The subject of marijuana referendum is more controversial than ever due in large part to the recent legalization in Colorado. As a first-year college student and dedicated reporter, it was my civic and professional duty to attend and document this year’s annual marijuana march. Held in the heart of downtown Toronto, the marijuana march is essentially a giant smorgasbord of every pothead, activist and Torontonian who happened to walk through Queen’s Park that day and get a contact high.  The march is one step closer to the goal that every attendee hopes Canada will put into play- the legalization of marijuana.

Nowhere To Go

The slow-paced march and rally for marijuana referendum has had it’s share of obstacles in the past couple years. The lack of funding and constant struggle to retain permits for the yearly event has resulted in severe cutbacks, most notably being the lack of washrooms. If the situation was reversed and it was 20,000 alcoholics gathered in a park for two hours with no washrooms, that park would become the world’s largest toilet. Although public urination has never been an issue at the marijuana-based event, complaints have been made in the past that because of the gathering, the park had been soiled with garbage and the grass was ruined; but I imagine the same or greater amount of damage would occur from simply having a concert take place, or a protest of any other nature. The opportunity for funding and simple accommodations like accessible washrooms will only increase once legalization occurs.


rticle Legalizing Weed Ganja Girls

High Vibes

The morale and general ‘good vibes’ of the day were in high-effect, and every attendee hoping for the legalization of weed had high spirits.  One of the most beautiful and rewarding aspects of this year’s gathering was the amount of children and families that were present.  The demographic of pot smokers is changing, and seeing families at the march really showed that.  It’s normal to see a predominantly older crowd or businessmen at the march, but it was incredibly humbling to see entire families who had come out to show support. Not only are 20 something year olds pushing the process of legalizing weed, but now families, moms, dads and even grandparents too.  There was also a substantial amount of vendors at the park this year, both inside and out. Last year’s event barely had any food trucks outside of the park except for one hot dog vendor who made record-breaking sales; whereas this year had at least several vendors who were parked along the outside streets. The vendors that could be found within the park were not of the deep-fried variety, just the fried. Vaporizers, edibles, lollipops, scarves and anything else psychedelic was on full-display. One vendor was dressed in a Willy Wonka type suit with a top-hat selling vaporizers out of a wheelchair, and one group of women known as the Ganja Girls were selling medicinal cookies and eventually danced on the float which led the parade.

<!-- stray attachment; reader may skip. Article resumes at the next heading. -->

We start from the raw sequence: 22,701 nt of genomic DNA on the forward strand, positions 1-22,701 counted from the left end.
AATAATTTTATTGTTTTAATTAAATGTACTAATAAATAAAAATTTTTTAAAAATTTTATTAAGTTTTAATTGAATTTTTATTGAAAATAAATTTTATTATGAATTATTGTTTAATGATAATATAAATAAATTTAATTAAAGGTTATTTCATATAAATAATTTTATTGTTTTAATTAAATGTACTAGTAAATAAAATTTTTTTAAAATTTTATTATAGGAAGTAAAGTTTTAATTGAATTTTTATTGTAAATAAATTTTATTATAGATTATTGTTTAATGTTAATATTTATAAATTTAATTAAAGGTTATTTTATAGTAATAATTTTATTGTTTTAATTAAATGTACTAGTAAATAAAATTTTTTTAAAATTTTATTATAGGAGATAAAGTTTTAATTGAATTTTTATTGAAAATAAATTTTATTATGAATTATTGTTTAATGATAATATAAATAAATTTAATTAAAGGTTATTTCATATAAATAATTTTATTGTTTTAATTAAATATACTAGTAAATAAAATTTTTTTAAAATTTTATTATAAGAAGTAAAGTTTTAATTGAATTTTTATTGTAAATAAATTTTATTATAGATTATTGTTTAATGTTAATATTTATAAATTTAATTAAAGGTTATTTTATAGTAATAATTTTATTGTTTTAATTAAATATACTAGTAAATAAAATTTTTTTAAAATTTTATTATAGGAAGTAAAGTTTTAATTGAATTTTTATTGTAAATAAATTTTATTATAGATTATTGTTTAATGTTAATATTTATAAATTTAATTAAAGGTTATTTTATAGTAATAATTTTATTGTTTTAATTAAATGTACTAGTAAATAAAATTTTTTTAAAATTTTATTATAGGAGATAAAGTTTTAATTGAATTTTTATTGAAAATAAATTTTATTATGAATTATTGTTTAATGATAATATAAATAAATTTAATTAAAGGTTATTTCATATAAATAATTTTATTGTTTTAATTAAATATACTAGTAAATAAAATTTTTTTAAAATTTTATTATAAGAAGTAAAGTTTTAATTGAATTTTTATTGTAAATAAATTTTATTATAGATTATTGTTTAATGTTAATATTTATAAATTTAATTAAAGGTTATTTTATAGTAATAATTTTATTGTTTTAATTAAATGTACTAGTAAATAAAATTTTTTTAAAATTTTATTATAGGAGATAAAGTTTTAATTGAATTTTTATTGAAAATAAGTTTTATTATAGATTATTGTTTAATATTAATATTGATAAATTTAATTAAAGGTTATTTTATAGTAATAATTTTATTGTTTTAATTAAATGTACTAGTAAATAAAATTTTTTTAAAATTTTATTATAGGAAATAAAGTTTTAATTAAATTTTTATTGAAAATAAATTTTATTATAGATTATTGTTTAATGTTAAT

rticle Legalizing Weed Potwonka

The biggest ‘buzzkill ‘of the day wasn’t the fact that 20,000 people literally did not have a pot to piss in, but the arrival and wrath of the coldest and most unforgiving woman in the world; Mother Nature. The march began at around two o’clock, and almost immediately as the thousands of people began pouring out into the streets of Toronto, it appeared the clouds decided they wanted to pour too. Even as the rain progressed and got colder, the crowd continued to march with the parade and the spirit of the event was still ‘high’. Thousands of people were frustrated, cold and bumping into strangers; and every one still had a smile on their face. In fact, it made the crowd more empowered and united. Yes, it was raining. Yes, it was cold. But no one was exiting, no one was turning around and no one was fighting. It could rain, it could thunder, but it would not stop us.



Legalizing Weed Debate

We shouldn’t have to be here. None of us should have to be here,” said one of the advocates leading the march. He continued to shout out positive messages from the float, saying pot day should be every day for those who need it to live comfortably, to enjoy or to simply function. Not only would legalizing weed help people who recreationally smoke it, but especially those who need it for medical reasons.  With every word he spoke, the crowd grew louder and more determined. There was a notable and wonderful sense of unity and spirituality right up until the end of the protest which is what makes the marijuana march such a rewarding experience. Whether you smoke pot, know someone who uses it medicinally or just believe in the economic benefit of marijuana legalization; the marijuana march accepts advocates who wish to come out and march for the legalization of weed and support the movement of the drug against war.


Photographed and Written By:

Erin Anderson (2 Posts)

Erin Anderson is a freelance writer, photographer and videographer. She is studying broadcast journalism at Conestoga College. Erin has an eye for detail and the ambition to succeed, constantly looking for ways to improve her work and become more involved in her field. Her interests include writing, photography, and science fiction.